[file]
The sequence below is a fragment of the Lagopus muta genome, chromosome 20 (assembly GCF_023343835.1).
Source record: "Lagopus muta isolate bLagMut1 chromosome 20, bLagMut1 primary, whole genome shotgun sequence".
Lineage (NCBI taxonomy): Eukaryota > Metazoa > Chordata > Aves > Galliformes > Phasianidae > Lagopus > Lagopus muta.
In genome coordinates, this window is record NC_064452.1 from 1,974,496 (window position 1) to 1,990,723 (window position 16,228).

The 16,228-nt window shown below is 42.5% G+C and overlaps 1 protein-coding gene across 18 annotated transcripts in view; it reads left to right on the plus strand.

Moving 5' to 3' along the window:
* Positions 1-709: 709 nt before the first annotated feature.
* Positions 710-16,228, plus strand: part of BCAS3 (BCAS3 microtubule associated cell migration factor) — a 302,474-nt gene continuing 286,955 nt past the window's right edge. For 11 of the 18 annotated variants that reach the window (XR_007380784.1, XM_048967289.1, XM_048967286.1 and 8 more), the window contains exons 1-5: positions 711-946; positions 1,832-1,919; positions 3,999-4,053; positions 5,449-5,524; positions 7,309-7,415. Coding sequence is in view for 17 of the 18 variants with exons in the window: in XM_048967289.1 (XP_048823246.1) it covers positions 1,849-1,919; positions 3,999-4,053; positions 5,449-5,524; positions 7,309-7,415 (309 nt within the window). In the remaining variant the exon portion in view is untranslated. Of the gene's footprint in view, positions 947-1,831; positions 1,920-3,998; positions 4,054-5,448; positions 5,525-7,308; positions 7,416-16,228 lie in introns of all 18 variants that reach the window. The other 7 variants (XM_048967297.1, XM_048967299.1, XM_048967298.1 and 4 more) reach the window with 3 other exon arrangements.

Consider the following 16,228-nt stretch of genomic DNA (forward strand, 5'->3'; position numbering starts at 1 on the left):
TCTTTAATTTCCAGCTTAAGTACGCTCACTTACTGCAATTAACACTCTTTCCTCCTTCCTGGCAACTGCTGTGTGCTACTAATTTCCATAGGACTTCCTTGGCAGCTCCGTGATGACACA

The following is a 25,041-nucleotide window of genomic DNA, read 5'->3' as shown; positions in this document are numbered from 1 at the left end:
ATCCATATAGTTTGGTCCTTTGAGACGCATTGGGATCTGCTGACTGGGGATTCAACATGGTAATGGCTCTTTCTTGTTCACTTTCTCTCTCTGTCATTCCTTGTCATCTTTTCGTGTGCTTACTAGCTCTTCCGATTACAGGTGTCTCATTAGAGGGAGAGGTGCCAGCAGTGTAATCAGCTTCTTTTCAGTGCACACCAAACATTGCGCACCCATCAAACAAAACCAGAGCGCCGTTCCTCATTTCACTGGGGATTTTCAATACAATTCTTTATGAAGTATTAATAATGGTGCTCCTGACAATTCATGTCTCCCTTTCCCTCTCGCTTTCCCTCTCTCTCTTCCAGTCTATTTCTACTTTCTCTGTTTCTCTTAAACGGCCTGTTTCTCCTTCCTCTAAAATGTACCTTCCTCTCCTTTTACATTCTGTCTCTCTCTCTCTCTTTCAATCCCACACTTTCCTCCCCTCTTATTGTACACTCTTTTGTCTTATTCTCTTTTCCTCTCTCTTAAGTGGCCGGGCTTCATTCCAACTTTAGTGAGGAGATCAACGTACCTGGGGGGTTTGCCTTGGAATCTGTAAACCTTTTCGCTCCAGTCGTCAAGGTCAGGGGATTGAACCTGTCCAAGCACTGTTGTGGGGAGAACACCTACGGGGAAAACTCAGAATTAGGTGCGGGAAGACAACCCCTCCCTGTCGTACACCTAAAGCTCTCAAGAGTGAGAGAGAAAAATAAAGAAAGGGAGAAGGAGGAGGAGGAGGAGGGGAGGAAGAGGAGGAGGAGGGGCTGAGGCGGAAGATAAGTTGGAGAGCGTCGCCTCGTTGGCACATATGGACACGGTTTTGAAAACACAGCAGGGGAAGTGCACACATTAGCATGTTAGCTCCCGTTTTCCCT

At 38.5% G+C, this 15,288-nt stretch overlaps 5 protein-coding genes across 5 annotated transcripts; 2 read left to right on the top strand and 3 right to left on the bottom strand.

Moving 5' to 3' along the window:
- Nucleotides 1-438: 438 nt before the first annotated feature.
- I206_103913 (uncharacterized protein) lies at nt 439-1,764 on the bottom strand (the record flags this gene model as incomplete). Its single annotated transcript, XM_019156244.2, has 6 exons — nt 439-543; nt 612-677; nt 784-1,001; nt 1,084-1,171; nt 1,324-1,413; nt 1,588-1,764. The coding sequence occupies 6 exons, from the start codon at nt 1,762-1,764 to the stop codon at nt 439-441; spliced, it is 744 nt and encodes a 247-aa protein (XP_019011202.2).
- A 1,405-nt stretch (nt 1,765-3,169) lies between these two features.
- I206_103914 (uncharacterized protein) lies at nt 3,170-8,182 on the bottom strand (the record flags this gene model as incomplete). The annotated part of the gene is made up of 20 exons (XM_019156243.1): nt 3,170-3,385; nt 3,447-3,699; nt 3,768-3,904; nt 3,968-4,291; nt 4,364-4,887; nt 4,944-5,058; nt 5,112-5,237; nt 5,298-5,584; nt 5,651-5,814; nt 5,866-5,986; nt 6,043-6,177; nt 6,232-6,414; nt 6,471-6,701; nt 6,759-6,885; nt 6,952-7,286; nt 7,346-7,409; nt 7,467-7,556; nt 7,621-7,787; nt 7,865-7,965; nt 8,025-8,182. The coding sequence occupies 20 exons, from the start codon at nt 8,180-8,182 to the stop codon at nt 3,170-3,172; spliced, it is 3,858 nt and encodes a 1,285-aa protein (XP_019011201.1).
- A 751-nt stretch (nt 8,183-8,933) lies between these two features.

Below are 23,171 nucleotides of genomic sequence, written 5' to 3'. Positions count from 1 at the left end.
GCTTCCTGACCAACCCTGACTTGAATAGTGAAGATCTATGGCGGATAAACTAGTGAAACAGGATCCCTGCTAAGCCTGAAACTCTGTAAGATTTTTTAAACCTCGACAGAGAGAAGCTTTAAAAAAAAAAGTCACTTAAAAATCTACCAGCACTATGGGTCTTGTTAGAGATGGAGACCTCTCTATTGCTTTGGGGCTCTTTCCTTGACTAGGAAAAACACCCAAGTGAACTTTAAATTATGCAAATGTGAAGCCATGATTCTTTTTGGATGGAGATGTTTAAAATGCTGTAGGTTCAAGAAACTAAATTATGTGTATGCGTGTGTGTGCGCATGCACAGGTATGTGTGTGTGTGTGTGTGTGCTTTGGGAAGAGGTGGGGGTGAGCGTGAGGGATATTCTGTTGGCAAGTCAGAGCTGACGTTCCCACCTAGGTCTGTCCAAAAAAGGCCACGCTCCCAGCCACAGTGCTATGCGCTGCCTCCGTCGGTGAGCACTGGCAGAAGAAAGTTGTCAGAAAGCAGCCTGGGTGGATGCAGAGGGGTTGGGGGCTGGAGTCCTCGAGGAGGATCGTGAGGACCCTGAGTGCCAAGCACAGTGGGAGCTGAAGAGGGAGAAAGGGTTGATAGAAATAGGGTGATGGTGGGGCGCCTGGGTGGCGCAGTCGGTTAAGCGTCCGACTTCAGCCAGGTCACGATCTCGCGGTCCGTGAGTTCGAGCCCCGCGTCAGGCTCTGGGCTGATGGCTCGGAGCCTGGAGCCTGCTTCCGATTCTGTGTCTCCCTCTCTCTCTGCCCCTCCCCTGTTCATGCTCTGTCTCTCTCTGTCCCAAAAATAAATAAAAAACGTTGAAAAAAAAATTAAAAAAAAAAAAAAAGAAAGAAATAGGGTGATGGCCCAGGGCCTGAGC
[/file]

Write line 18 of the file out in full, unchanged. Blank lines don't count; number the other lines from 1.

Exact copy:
- I206_103914 (uncharacterized protein) lies at nt 3,170-8,182 on the bottom strand (the record flags this gene model as incomplete). The annotated part of the gene is made up of 20 exons (XM_019156243.1): nt 3,170-3,385; nt 3,447-3,699; nt 3,768-3,904; nt 3,968-4,291; nt 4,364-4,887; nt 4,944-5,058; nt 5,112-5,237; nt 5,298-5,584; nt 5,651-5,814; nt 5,866-5,986; nt 6,043-6,177; nt 6,232-6,414; nt 6,471-6,701; nt 6,759-6,885; nt 6,952-7,286; nt 7,346-7,409; nt 7,467-7,556; nt 7,621-7,787; nt 7,865-7,965; nt 8,025-8,182. The coding sequence occupies 20 exons, from the start codon at nt 8,180-8,182 to the stop codon at nt 3,170-3,172; spliced, it is 3,858 nt and encodes a 1,285-aa protein (XP_019011201.1).